1) To learn to cook
2) To become an excellent negotiator
3) To become fluent in Spanish
Today, at the Santa Monica Farmer’s Market all of these goals seemed to effortlessly collide. Last Wednesday I used the Farmer’s Market to challenge myself to negotiate (See “Seller’s Market”). But last week I was shopping for my mom, as my own culinary skills had yet to be honed. To improve them I began a basic cooking class on Saturday at The New School of Cooking in Culver City. So far I’ve only learned how to make a salad. I’m no Jean George. But to practice both my cooking and my haggling I decided to pick up some fruits and vegetables at the Farmer’s Market.
Carrots at 33% off, eggs at 25% off, and salad at 40% off could not be topped by the $1 I saved at the cherry stand. Cherries were going for $6 a pound. Almost reflexively, I approached with a five-dollar bill, and politely asked one of the two women if she was offering any discounts. As I approached I noticed that the other woman was speaking to a customer in Spanish, so when the women conferred about the discount I had asked for I asked them both, “una libra por cinco?” (One pound for five).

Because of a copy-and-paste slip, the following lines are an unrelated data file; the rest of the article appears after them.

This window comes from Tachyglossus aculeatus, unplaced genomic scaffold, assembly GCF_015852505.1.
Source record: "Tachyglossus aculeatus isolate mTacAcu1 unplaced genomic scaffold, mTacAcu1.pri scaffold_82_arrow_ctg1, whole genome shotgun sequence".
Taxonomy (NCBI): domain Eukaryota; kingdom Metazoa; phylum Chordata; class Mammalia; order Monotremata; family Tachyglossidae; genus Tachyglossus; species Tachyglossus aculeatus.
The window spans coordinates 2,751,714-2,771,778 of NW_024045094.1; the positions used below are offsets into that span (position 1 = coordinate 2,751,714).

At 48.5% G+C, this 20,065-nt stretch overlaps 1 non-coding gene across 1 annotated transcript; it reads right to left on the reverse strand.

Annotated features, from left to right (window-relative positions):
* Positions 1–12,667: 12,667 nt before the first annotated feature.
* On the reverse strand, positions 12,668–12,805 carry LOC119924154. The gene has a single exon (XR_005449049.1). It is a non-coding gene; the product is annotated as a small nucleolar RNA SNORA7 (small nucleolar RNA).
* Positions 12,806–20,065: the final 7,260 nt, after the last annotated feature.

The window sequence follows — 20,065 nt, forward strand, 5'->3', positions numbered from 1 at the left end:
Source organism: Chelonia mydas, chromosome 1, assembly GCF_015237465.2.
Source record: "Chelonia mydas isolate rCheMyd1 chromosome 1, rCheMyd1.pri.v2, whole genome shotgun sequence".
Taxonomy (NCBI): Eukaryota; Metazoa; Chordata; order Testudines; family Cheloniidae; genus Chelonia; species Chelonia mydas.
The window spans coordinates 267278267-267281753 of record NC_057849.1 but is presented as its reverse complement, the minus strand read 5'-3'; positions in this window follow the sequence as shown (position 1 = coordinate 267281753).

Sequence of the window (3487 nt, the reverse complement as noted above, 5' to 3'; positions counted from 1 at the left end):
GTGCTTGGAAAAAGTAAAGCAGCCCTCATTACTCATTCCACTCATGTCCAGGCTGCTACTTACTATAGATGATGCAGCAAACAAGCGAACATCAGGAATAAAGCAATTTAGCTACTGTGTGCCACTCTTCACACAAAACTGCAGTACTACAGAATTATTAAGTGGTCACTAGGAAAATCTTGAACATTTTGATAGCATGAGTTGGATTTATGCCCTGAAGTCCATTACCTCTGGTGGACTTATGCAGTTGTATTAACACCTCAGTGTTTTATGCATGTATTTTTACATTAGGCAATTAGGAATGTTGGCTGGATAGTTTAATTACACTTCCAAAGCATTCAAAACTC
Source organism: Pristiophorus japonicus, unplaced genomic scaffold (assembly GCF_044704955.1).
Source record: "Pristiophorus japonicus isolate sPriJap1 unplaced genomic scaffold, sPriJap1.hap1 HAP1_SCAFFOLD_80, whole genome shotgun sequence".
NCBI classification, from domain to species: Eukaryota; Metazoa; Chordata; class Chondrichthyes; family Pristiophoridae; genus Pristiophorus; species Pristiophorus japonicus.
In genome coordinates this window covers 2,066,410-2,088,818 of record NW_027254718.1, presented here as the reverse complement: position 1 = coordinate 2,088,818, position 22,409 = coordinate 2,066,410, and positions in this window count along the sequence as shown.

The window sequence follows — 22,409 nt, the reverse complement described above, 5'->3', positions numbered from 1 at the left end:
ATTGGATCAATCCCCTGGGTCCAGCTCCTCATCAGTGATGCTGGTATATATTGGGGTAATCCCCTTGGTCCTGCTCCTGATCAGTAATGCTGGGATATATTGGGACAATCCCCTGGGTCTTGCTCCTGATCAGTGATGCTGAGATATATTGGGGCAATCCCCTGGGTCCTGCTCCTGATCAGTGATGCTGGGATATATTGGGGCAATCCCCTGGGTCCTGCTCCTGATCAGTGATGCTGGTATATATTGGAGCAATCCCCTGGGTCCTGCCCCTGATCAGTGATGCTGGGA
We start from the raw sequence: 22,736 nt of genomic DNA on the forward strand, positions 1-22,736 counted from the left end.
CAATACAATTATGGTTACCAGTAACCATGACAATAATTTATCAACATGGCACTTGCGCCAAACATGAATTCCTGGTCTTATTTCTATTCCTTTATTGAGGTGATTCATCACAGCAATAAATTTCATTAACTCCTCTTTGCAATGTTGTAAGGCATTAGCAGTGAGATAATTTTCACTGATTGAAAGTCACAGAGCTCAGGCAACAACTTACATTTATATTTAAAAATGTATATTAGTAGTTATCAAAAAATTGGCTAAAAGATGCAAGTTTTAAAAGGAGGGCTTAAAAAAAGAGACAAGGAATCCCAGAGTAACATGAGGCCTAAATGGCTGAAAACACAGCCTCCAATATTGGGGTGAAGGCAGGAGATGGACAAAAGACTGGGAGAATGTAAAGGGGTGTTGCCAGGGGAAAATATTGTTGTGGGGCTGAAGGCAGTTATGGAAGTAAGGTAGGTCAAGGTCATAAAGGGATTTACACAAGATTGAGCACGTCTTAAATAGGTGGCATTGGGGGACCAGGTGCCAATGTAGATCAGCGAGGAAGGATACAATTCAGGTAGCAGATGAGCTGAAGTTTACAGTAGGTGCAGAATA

A little taken aback, the woman replied, “No, no. One for six, you buy more I give you a discount.”
Refusing to let go of this opportunity to practice both Spanish and negotiating I proceeded,
“Cuanto cuestan dos?” (How much for two?)
“Diez dollares,” (Ten dollars) she replied, giving into my Spanish but refusing to offer any deal better than that which was advertised in red market on the side of her cherry stand.
“Pero, yo quiero algo especial.” (But, I want something special.) Both women laughed and glanced at one another.
“Ok.” The woman said taking my five and handing me the cherries.
A dollar saved. A language practiced. Now, if I can just manage to make a salad that won’t find it’s way into the garbage disposal or give my family food poisoning.